From the definition above we see that the MVVM needs something to bind the view to the view model in a platform independent way. This is why we need RxSwift, RxCocoa and Reactive Extensions (usually called ReactiveX). What are they? Let’s see some quote for the definitions:

Reactive Extensions (also known as ReactiveX or Rx) is a set of tools allowing imperative programming languages to operate on sequences of data regardless of whether the data is synchronous or asynchronous. It provides a set of sequence operators that operate on each item in the sequence. …. ReactiveX is API for asynchronous programming with observable streams … RxSwift is the Swift version of ReactiveX (Rx) …. RxCocoa is a framework that helps make Cocoa APIs used in iOS and OS X easier to use with reactive techniques ….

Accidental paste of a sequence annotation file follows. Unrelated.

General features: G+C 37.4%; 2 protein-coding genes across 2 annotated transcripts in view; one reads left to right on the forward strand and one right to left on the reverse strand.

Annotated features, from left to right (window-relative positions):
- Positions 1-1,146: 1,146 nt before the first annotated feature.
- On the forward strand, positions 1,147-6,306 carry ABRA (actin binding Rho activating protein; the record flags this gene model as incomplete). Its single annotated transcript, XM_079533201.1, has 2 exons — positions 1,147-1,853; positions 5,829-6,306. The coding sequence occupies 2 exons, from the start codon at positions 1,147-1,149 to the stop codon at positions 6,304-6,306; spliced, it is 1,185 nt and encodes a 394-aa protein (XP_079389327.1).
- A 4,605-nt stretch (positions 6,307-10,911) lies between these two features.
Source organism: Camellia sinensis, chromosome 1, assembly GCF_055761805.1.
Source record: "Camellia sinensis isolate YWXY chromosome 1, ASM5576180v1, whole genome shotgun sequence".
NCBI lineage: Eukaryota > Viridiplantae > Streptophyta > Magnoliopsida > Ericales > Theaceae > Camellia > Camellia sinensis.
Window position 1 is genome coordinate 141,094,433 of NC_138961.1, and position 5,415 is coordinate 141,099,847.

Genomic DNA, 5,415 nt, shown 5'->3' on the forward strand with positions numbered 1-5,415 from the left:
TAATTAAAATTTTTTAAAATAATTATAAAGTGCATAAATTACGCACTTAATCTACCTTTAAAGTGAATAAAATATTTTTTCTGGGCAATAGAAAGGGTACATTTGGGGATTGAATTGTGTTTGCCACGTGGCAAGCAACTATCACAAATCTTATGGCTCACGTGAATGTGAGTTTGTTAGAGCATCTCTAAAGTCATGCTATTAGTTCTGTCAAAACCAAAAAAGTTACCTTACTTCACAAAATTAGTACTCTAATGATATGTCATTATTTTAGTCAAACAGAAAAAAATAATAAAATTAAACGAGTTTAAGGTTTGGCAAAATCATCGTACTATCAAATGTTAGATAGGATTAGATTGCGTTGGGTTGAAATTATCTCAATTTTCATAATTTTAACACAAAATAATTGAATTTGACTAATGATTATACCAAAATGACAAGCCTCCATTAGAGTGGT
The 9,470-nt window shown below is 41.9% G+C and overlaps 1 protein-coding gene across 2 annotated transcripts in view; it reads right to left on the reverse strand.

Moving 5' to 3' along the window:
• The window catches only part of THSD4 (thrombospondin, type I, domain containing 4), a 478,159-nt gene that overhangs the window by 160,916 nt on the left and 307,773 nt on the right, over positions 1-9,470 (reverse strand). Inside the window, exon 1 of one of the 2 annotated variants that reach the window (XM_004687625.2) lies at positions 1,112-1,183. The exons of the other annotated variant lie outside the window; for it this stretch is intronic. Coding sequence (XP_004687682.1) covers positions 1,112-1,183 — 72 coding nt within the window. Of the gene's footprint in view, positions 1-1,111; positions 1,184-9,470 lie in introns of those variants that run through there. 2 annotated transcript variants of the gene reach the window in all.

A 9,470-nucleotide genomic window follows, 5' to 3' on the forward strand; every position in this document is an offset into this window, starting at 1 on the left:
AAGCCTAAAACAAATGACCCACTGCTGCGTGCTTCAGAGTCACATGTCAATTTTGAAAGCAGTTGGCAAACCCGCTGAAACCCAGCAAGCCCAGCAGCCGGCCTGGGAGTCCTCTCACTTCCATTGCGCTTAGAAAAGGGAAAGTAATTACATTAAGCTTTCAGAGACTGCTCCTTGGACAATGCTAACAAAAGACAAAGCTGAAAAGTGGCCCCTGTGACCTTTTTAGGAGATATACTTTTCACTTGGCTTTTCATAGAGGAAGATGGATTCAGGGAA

The main components of RxSwift are:

  • Observables, that are something which emit notifications of change, and Observers, that are something which subscribe to an Observable, in order to be notified when it has changed
  • Subjects, that are entity that act both as an Observable and as an Observer
  • Operator, that are basically functions that work on Observable and return Observable

So RxSwift and RxCocoa let us create an abstraction from the platform specific UI implementation and let us implement our ViewModel by working in an event-driven way: the ViewModel only works with streams of data that comes from Observable and Subjects of RxSwift. RxCocoa gives us an abstraction over Cocoa and Cocoa Touch specific components and let us work with generic observable UI component. This basically means that:

  • RxSwift and RxCocoa are our Binder of the MVVM
  • the Various View and View Controllers are the View of the MVVM
  • the ID3TagEditor will be the Model of the MVVM
  • the ViewModel will connect the View and the ID3TagEditor Model in a platform UI independent way